New York University is among a long list of sites for research where evidence of oral-systemic health is consistently unraveled a bit more, year after year. Scientists at NYU believe that periodontal disease (gum disease) can increase the risk of lowered cognitive function in the elderly (commonly seen in Alzheimer’s disease patients). Much evidence has been uncovered throughout several years linking periodontal infection to a multitude of health issues which are most often seen in later years of life– heart disease, diabetes, strokes. Encinitas dentist, Dr. Ann Kania, will explain the details of a particular NYU research study which pinpoints gum inflammation having a link to brain inflammation.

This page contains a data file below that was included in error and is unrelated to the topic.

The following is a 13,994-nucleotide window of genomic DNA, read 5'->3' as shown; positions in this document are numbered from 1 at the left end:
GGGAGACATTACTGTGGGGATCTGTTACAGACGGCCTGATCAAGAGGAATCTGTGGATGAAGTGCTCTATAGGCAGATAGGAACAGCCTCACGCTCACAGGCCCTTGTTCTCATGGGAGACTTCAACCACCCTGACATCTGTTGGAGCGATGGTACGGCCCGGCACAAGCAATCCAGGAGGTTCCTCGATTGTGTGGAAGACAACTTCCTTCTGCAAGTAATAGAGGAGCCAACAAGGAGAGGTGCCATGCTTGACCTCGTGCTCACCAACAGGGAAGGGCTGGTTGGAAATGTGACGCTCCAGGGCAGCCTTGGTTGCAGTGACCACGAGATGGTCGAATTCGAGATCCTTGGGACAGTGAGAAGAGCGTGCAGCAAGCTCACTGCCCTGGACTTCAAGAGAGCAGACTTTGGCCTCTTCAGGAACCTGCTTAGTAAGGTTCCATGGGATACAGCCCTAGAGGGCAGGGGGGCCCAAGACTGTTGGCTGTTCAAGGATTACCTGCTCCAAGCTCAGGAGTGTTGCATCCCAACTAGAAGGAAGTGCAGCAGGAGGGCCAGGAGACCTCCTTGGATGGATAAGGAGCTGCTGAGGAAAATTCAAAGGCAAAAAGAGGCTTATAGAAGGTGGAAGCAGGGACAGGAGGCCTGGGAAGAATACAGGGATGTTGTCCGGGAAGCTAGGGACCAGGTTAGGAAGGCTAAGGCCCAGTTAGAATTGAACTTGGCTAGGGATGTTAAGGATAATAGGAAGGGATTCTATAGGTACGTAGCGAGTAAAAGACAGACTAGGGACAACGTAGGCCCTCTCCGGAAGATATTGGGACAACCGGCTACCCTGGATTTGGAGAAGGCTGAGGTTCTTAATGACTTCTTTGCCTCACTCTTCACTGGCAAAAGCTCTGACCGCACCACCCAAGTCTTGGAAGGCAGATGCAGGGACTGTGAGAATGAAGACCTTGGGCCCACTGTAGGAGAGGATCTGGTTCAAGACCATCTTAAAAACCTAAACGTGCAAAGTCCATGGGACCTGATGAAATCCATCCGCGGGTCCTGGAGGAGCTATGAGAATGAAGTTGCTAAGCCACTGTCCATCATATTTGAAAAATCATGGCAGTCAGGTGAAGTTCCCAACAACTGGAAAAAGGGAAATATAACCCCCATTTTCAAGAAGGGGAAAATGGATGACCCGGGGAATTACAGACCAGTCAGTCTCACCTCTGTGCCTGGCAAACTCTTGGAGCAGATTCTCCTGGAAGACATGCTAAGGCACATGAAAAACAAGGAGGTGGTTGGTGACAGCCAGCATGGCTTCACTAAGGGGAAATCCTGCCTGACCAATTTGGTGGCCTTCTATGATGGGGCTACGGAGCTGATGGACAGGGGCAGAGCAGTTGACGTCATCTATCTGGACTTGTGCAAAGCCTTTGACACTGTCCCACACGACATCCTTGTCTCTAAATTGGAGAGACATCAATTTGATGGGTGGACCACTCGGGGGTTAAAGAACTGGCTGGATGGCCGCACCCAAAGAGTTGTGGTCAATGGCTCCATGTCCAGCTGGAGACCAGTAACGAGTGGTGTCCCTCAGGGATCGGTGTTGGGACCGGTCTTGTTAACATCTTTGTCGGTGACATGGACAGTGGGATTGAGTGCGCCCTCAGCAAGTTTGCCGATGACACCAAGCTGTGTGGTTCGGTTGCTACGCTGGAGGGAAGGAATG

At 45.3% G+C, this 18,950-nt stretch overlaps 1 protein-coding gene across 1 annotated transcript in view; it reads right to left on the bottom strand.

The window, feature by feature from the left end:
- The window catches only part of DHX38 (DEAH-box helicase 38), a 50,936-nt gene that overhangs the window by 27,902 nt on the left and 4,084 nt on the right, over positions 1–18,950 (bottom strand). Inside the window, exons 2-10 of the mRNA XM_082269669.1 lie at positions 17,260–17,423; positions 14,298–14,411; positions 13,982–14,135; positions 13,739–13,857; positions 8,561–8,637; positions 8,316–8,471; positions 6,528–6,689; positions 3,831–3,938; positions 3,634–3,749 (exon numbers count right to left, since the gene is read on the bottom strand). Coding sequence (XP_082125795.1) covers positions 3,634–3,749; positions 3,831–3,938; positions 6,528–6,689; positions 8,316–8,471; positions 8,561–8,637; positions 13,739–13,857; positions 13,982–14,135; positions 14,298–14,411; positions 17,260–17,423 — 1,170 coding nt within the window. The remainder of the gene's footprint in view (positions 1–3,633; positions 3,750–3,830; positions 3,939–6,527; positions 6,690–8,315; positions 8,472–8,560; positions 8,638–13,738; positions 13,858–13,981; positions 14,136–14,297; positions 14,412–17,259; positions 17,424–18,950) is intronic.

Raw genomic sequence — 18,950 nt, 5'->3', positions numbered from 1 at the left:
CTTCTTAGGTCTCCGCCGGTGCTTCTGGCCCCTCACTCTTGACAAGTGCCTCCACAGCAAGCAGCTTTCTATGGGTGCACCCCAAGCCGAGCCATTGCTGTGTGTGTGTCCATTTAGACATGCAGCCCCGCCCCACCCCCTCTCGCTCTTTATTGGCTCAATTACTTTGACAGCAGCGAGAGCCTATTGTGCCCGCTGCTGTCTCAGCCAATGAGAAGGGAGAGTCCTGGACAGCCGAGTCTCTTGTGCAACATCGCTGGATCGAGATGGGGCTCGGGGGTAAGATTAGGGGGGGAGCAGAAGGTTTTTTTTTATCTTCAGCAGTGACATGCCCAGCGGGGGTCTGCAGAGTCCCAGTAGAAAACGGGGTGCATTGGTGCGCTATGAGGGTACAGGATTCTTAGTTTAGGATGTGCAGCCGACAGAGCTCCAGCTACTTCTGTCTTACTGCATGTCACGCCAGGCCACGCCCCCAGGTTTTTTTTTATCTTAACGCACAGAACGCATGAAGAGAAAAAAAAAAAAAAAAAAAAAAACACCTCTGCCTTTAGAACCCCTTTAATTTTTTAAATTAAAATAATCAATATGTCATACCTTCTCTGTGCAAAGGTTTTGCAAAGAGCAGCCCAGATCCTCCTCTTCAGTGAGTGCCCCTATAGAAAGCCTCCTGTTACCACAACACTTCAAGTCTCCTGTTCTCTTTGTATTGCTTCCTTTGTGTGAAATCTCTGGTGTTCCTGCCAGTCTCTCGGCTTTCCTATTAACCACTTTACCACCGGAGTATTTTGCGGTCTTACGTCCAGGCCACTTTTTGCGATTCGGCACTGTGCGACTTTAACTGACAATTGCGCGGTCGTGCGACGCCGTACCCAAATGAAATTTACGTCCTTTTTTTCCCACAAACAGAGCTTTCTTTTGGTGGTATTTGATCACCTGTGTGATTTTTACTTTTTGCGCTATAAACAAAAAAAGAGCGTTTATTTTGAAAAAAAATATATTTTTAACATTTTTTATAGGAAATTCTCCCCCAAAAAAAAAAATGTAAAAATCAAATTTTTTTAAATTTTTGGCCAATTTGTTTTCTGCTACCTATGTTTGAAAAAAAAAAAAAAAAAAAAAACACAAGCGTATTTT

Alzheimer’s and Gum Disease
Dr. Angela Kamer was an Assistant Professor of Periodontology & Implant Dentistry at NYU when the research took place. Dr. Kamer led a research team in examining over 20 years of collected data supporting a clear potential link between gum disease and Alzheimer’s . “The research suggests that cognitively normal subjects with periodontal inflammation are at an increased risk of lower cognitive function compared to cognitively normal subjects with little or no periodontal inflammation,” says Dr. Kamer. This research is backed up by studies, including another led by Dr. Kamer back in 2008. The plasma of subjects with (more…)